MSG: Is This Much Loved Flavor-Enhancer Good For Health?

  • 10 months ago
3 minute read.
MSG: Is This Much Loved Flavor-Enhancer Good For Health?

MSG (Monosodium glutamate) is a flavor enhancer added to canned vegetables, Chinese foods, processed meats, and soups. It was discovered more than 100 years ago by a Japanese chemist named Kikunae Ikeda derived it from seaweed and determined that it imparts a unique taste to food items. He called the flavor enhancer ‘Umami’ which is Japanese for ‘5th taste’.

Why do food companies add MSG to foods?

Ajinomoto was the first to market MSG in Japan. Over the years it gained rapid popularity all over the world. Food companies began to use MSG not only for its unique ‘savory’ flavor that changes your perception of taste but for its low sodium content.

Glutamate is known to stimulate umami taste receptors in the tongue. Umami is a Japanese word that describes a different flavor apart from the four traditional ones - sweet, salty, sour, and bitter.

In nature, several foods contain natural, free glutamate, the content of which increases as these foods ripen. Increased level of glutamate adds a more flavorful taste. Some foods like tomatoes, cheese, and mushrooms enhance the flavor of food because they have high glutamate levels.

Considering the above facts, you may conclude that MSG is delicious to your taste buds. However, this is where it gets tricky. So before you make up your mind, you must read what the Food and Drug Administration (FDA) thinks about it.

Common foods that contain MSG

MSG occurs naturally in a wide range of foods, particularly those high in protein. It’s also added to ingredients and other foods during processing.

Common foods that contain MSG are:

  • Animal-based protein: salmon, mackerel, scallops, crab, shrimp, chicken, beef
  • Cheese: Parmesan, cheddar, Roquefort
  • Vegetables: cabbage, tomatoes, onions, green peas, spinach, mushrooms, broccoli
  • Processed meats: pepperoni, bacon, pastrami, salami, sausages
  • Sauces and dressings: ketchup, mustard, mayonnaise, salad dressings, soy sauce, barbecue sauce
  • Premade and packaged foods: canned soups, frozen meals, crackers, potato chips, canned tuna
  • Condiments: seasoning blends, rubs

How do I know if there’s MSG in my food?

Due to ongoing controversy around MSG, FDA regulations require it to list the amount of MSG processed foods contain.

However, it is not necessary to state that processed foods that include naturally occurring MSG in their constituents also contain added MSG. A processed meal contains MSG if it contains one of these naturally occurring ingredients:

  • Hydrolyzed vegetable protein.
  • Autolyzed yeast.
  • Hydrolyzed yeast.
  • Yeast extract.
  • Soy extracts.
  • Protein isolate.

Is MSG truly beneficial to your health?

FDA considers MSG a safe food ingredient, but its use in food items has always been debatable. After consuming food items containing MSG, many people have reported experiencing adverse reactions. Here are a few:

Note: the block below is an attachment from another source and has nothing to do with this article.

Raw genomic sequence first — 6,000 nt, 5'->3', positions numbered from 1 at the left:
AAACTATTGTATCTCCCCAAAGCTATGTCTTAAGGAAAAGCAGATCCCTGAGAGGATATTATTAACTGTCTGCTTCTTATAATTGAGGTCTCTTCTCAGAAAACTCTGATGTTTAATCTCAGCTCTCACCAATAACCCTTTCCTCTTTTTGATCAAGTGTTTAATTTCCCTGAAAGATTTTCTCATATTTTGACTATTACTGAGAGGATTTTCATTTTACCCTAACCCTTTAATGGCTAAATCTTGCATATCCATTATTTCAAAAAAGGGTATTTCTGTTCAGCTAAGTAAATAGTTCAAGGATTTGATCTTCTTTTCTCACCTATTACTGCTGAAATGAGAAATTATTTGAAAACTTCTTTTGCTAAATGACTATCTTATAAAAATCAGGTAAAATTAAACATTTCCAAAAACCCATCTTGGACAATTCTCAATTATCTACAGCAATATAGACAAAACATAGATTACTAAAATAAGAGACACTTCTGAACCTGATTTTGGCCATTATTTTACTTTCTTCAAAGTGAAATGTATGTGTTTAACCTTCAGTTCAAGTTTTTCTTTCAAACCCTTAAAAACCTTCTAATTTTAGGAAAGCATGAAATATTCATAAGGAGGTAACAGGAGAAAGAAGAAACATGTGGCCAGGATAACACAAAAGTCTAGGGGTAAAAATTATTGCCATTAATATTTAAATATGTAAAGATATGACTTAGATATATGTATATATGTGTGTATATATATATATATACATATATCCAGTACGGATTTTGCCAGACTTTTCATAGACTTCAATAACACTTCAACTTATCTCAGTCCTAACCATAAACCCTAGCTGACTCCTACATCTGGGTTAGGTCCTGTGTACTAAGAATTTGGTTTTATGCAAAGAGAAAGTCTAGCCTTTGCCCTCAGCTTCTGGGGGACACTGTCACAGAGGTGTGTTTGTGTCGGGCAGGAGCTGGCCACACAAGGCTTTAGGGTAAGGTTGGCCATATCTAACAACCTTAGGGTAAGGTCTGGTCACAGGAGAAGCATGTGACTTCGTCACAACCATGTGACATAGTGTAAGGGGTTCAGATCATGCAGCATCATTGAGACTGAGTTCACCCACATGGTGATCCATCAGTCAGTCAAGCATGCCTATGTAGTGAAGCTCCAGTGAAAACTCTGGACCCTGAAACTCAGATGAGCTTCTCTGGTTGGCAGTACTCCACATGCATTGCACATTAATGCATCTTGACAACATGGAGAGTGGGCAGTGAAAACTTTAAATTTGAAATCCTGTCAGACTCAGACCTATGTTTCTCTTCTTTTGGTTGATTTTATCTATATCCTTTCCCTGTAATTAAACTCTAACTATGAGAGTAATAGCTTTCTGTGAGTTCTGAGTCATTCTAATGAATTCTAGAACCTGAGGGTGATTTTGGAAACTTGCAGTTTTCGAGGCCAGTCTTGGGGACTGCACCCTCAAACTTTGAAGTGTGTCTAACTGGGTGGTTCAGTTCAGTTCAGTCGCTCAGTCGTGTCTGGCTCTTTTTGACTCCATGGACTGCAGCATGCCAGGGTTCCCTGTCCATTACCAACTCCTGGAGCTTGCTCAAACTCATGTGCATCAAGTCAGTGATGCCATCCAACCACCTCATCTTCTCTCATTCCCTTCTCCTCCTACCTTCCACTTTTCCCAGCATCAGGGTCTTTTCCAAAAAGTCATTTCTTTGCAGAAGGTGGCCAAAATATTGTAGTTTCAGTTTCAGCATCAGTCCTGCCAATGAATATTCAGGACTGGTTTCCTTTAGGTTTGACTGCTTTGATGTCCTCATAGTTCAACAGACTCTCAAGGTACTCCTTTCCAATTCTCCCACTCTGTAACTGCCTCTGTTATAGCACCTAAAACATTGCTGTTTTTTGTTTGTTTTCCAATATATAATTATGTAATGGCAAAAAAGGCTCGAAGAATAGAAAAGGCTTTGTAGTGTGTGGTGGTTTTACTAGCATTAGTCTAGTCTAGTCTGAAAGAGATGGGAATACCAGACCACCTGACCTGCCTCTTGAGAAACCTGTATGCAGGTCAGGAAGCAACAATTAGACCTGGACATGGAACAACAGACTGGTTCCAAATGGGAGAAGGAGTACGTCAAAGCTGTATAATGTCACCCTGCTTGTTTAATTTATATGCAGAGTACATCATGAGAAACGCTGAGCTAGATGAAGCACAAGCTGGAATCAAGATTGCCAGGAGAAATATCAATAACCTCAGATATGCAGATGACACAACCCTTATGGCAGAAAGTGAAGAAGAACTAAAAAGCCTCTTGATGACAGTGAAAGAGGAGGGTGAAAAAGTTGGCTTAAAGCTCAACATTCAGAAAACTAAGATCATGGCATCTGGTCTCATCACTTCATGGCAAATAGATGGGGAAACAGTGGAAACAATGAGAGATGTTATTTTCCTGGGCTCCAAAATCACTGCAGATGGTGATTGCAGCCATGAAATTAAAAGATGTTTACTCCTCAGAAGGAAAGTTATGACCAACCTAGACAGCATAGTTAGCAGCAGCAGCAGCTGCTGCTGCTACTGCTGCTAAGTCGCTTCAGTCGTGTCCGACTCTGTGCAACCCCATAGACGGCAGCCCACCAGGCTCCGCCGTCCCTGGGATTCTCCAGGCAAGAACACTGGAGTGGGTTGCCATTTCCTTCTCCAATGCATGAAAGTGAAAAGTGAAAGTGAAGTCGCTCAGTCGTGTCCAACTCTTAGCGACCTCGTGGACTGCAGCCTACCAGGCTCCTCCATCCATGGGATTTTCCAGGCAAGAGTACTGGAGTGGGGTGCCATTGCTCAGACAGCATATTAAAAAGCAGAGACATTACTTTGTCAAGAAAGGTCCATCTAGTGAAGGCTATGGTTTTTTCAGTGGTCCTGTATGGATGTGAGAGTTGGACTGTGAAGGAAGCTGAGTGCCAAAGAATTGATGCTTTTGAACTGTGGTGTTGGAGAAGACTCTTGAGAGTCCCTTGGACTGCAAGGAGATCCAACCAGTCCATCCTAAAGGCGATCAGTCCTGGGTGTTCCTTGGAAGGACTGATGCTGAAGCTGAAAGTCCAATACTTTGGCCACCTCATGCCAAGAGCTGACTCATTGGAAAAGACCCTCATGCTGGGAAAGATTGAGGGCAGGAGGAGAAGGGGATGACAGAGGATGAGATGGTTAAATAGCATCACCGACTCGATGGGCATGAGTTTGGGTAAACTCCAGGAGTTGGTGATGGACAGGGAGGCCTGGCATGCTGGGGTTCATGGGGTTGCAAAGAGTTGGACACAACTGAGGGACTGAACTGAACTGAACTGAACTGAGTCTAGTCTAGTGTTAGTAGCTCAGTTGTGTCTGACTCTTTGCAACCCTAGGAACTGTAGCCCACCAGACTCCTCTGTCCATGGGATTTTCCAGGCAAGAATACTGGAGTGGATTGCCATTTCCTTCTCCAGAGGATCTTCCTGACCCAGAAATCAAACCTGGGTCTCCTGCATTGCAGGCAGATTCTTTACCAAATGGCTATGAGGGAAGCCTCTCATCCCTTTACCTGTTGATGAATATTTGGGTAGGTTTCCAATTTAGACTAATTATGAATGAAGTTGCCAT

• Headache
  • Sweating
  • Facial pressure
  • Numbness in the neck and other areas
  • Heart palpitation
  • Chest pain
  • Nausea

According to the FDA, the MSG-making process involves the fermentation of starch, sugar beets, and sugarcane. The fermentation process increases glutamate levels and may cause health issues because excess glutamate is not good.

Naturally occurring glutamate in food is not dangerous, but processed glutamate present in MSG is harmful. That is the reason MSG over-stimulates the nervous system.

Does MSG cause obesity?

MSG is blamed for being associated with increasing obesity rates. Although it has not proven that MSG affects leptin receptors, fat cells, or other areas of the body linked to weight gain, still higher MSG intake is related to a higher body mass index (BMI) over time. There’s no proof of how MSG and obesity are linked.

Obesity is a complex disorder influenced by various factors- genetics, nutrition, physical activity, and lifestyle. While taking a lot of additional salts, MSG might increase water retention and weight gain but it is not a direct cause of obesity. Maintaining a balanced and nutritious diet is essential, as is being aware of the amount of added salt, MSG, in the foods you consume. Additionally, regular physical activity and a healthy lifestyle can support general health and prevent the development of obesity and related health conditions.


Every processed fast food item involves the use of chemicals. Therefore, it is essential to gain a sound understanding of the food items you are eating. Remember that not only is it crucial to eat healthily, but it is also important to stay well-informed about what you’re eating.

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